The Globe's editorial tribute to her is running today under the headline "Requiem for a feminist." It is possible to be both a feminist and a Catholic. Though Daly was clearly more feminist than Catholic, a case could be made that she was really neither.
Was it feminism, really, to bar male students from some of her courses? Or was it just an arrogant, spiteful gender pride? According to her biography, Daly, who earned a Ph.D. in English in addition to her degrees in theology, was influenced by "thinkers ranging from Thomas Aquinas to French feminist Simone de Beauvoir to Virginia Woolf." Saint Thomas might blush to find himself in such company. A theologian in a church that calls God our Father and does the same for the patriarch Abraham, Daly was a sworn enemy of "patriarchy," to which she attributed most, if not all, of the ills of both the church and secular society. After her first book, The Church and the Second Sex, she moved from "reformist" to "radical, post Christian feminist." And, of course, the Jesuits at Boston College must have thought it a bright, broad-minded idea to keep on the faculty of an allegedly Catholic college, a theologian who was a "post-Christian feminist."
The Globe finds it "remarkable in hindsight that she taught at a Catholic university for more than 30 years." That begs the question of whether Boston College is either a university (it calls itself a "college," after all) or Catholic. Because the Jesuits at BC are not "into" cashiering a theologian who describes herself as a "radical lesbian feminist." They are more likely to force out someone who faithfully upholds and proclaims unaltered the doctrines and creeds of the "One Holy Catholic and Apostolic Church" that have come to us from Christ through the Apostles. That is exactly what happened more than 60 years ago when four BC professors who insisted on defending and proclaiming the dogma "Outside the Church There is No Salvation" were shown the door at broadminded, ecumenical Boston College. That started the theological battle that brought about the silencing and even the bogus "excommunication" of Father Leonard Feeney, a Jesuit who defended the fired professors and forced Archbishop and later Cardinal Cushing to take a stand on the controversy. That Cushing did, by putting Father Feeney and the Saint Benedict Center, where he lived and taught, under interdict and eventually driving them out of the diocese.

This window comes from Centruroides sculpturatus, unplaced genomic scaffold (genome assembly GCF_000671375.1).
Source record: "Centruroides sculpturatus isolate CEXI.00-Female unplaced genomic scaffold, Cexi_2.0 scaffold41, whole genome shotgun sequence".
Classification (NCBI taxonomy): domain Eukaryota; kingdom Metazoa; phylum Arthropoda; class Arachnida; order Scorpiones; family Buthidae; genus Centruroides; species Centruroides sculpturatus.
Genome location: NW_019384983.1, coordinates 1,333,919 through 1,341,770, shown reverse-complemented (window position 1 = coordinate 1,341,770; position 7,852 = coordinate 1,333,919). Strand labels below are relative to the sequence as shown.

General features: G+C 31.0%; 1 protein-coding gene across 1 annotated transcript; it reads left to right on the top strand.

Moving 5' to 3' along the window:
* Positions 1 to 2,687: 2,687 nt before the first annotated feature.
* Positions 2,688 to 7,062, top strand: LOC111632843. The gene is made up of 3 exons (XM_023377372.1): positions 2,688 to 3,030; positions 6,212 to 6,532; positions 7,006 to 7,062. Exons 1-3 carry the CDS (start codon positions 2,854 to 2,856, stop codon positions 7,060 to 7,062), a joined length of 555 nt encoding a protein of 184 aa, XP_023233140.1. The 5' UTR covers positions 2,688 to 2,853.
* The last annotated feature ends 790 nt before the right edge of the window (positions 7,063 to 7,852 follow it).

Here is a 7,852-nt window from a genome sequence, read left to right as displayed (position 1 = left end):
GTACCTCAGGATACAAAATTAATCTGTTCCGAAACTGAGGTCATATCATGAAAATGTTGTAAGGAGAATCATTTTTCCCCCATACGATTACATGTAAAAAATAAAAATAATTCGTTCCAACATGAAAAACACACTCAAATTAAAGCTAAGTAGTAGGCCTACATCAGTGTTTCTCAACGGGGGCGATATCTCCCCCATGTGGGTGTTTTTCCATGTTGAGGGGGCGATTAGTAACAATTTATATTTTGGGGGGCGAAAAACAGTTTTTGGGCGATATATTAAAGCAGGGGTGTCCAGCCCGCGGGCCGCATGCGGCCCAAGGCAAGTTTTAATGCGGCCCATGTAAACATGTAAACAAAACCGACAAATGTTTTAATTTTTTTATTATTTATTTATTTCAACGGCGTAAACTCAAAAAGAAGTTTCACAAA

Now one can choose between the vision and dogma of Father Feeney and the crusade of Saint Benedict Center and the vision of the feminist dogma of Mary Daly. The difference is that one has the weight of history and church tradition behind it and the doctrine in question has been dogmatically proclaimed by three popes and two councils of the Roman Catholic Church. The radical feminism of Daly has no such pedigree to recommend it. Guess which one Boston College has chosen, again and again and again. The same one the Boston Globe has chosen, again and again and again.
That is why Mary Daly is praised on the editorial page of the Boston Globe and the successors of Father Feeney are not. Mary Daly may already have discovered that being praised by the Boston Globe doesn't help when one enters eternity. She may have discovered that Heaven has done to a "radical lesbian feminist" what she did to male students at Boston College who wished to enroll in one or more of her courses. Heaven is, by definition, a wonderful place. But it is also, by definition, exclusionary.